Skip to main content

Yukiko Akaba Aiming for 2:22 in Second Marathon

http://www.nikkansports.com/sports/news/p-sp-tp0-20090318-472510.html
http://hochi.yomiuri.co.jp/sports/etc/news/20090318-OHT1T00135.htm

translated and edited by Brett Larner

Japan's toughest mother, Beijing Olympics track runner Yukiko Akaba (29, Team Hokuren), is staking everything on Berlin. Having placed 2nd in January's Osaka International Women's Marathon in her first attempt at the distance, Akaba is now on the provisional list for the August 15-23 Berlin World Championships women's marathon team. At a press conference in Sapporo on Mar. 17, Akaba told members of the media that if she is not chosen for the World Championships team she will instead run the Sept. 20 Berlin Marathon. In either case, her goal in her second marathon is a time of 2:22, a mark which would put her into the all-time Japanese women's top ten. Following her Osaka run, Akaba said at the time, "I'm not thinking about anything but the marathon now. I'm certain I will run [on the national team]."

At last year's Beijing Olympics Akaba became the Japanese athletics world's first runner to also be a mother, but after suffering food poisoning she finished a disappointing 20th in the 10000 m and failed to advance to the final in the 5000 m. "Getting into the top eight in the track world is tough, but as a Japanese runner I can medal in the marathon," she said of the new phase of her career. Osaka winner Yoko Shibui (Team Mitsui Sumitomo Kaijo) was named to one of the three guaranteed places on the World Championships team. Akaba's 2nd place finish in a strong 2:25:40 puts her into one of the two open spots, but her position will not be secure until the end of the spring overseas major marathon season at the end of April.

In the leadup to her debut in Osaka Akaba was unable to do the kind of training she wanted thanks to the demands of the ekiden season and some trouble with her right leg in November. Since Osaka her training has been completely focused upon the marathon. In Osaka she was unable to cope with Shibui's assault after 30 km, so to improve her stamina and finishing speed Akaba travelled to Tokunoshima island on Feb. 25 for a three-week training camp. On Tokunoshima she averaged over 200 km per week and completed a 40 km training run on Mar. 14. On May 10 Akaba plans to run the Sendai International Half Marathon as her first race of the season, followed by the 5000 m and 10000 m at June's National Track and Field Championships. Akaba's husband and coach Shuhei (29) commented, "We're not even thinking about running track events at the World Championships. We believe she's going to be picked for the marathon, but if she isn't then we're also looking at the Berlin Marathon. Sendai is just for keeping focus." One way or another, Akaba's current preparations will bear fruit in Berlin.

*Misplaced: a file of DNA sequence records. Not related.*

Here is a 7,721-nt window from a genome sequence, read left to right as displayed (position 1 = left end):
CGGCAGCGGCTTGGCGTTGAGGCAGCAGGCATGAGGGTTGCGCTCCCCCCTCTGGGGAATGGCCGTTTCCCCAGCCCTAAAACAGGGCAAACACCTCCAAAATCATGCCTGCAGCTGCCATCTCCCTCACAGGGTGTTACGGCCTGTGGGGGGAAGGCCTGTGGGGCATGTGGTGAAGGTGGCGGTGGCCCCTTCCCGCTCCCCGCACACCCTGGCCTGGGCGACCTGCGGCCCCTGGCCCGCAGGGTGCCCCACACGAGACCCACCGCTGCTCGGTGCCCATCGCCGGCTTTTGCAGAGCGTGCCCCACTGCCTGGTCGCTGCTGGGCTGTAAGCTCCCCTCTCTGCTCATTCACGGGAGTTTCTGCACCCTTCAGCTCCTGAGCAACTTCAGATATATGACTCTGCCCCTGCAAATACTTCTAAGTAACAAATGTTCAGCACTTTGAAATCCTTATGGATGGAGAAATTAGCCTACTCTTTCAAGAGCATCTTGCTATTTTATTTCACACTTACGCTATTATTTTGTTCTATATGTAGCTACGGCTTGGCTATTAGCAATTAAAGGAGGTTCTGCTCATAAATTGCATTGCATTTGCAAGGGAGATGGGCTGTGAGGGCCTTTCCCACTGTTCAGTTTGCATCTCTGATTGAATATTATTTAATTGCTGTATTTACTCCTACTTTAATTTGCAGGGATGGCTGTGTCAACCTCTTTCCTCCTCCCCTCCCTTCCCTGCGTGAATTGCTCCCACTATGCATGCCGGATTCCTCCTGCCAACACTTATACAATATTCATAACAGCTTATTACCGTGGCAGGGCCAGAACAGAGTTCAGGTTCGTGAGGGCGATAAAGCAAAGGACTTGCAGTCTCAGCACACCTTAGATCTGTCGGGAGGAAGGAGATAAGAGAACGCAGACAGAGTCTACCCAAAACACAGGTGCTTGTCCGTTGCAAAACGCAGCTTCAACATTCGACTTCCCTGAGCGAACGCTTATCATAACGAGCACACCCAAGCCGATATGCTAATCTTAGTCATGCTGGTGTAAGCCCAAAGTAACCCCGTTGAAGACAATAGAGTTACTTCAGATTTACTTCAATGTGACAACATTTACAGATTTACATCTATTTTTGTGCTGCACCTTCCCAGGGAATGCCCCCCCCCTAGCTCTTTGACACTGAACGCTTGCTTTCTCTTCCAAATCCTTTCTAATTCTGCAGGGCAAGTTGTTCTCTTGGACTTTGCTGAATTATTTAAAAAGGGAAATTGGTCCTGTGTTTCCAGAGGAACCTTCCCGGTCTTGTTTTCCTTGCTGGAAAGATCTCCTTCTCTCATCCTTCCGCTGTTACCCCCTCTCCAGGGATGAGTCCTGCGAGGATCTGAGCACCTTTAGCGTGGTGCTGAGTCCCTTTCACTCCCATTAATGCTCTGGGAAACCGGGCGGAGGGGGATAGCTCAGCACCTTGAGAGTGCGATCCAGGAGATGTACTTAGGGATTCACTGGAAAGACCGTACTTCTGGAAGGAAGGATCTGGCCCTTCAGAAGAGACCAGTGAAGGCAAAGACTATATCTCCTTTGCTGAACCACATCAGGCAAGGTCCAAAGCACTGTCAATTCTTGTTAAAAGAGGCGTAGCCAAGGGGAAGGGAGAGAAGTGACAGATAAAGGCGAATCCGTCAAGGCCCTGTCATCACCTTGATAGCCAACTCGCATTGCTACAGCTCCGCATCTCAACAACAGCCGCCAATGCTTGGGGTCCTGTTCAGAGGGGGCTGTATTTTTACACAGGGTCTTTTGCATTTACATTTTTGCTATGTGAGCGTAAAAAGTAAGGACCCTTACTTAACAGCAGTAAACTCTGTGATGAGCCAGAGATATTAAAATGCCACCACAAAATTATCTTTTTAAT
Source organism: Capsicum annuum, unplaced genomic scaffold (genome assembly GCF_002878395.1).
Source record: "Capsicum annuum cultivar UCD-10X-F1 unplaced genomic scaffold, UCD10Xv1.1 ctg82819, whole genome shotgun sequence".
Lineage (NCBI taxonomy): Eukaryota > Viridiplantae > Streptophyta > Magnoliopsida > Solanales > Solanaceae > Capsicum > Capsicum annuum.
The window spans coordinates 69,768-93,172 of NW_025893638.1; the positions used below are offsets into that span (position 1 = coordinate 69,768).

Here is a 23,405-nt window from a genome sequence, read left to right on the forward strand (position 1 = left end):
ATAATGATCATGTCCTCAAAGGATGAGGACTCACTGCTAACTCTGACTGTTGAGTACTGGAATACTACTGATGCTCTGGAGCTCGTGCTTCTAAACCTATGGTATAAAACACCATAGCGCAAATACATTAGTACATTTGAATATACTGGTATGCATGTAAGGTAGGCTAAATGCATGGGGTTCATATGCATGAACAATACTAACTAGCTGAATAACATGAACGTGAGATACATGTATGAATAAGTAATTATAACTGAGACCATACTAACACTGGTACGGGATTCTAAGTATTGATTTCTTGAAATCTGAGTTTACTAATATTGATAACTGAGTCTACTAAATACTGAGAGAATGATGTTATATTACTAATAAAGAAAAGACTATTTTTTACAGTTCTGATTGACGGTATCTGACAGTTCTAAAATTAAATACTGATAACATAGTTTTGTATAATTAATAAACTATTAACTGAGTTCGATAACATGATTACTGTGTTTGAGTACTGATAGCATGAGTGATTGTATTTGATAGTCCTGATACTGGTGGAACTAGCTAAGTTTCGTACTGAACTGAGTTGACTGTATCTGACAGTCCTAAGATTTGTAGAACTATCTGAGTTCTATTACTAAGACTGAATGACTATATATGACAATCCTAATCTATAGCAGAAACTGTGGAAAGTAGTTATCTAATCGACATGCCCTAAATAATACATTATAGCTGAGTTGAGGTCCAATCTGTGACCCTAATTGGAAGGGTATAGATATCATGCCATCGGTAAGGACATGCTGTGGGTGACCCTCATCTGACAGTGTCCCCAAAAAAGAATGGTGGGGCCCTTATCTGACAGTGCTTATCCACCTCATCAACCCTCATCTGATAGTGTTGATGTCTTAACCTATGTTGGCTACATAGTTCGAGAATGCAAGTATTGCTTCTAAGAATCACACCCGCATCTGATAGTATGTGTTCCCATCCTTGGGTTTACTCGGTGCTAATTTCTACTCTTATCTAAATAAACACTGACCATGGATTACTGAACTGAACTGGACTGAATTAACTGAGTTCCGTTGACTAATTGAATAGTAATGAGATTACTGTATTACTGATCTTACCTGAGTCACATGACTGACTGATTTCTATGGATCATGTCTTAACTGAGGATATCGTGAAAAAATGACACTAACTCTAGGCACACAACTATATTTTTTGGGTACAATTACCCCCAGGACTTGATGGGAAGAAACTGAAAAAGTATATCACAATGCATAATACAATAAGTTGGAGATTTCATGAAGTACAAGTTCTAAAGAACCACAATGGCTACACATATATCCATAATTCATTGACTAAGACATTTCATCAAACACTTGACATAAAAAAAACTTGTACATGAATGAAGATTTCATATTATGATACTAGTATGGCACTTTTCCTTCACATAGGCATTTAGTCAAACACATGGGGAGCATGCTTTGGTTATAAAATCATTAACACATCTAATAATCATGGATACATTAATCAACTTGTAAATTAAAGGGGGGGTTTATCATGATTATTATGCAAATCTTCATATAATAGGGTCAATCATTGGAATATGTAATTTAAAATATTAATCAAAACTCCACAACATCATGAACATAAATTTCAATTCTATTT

Looking ahead to London, Shuhei also revealed that they are examining high-altitude locations in the Mt. Ontake area and in the United States for establishing a training base next year. The current women's national record in the marathon is 2:19:12, held by Noguchi Mizuki (Team Sysmex). Only eight Japanese women have broken 2:23. Utterly focused on the road to London, Akaba says, "My husband, my daughter Yuna and I want to win a medal in London together as a family. The next step is to run 2:22 in my second marathon."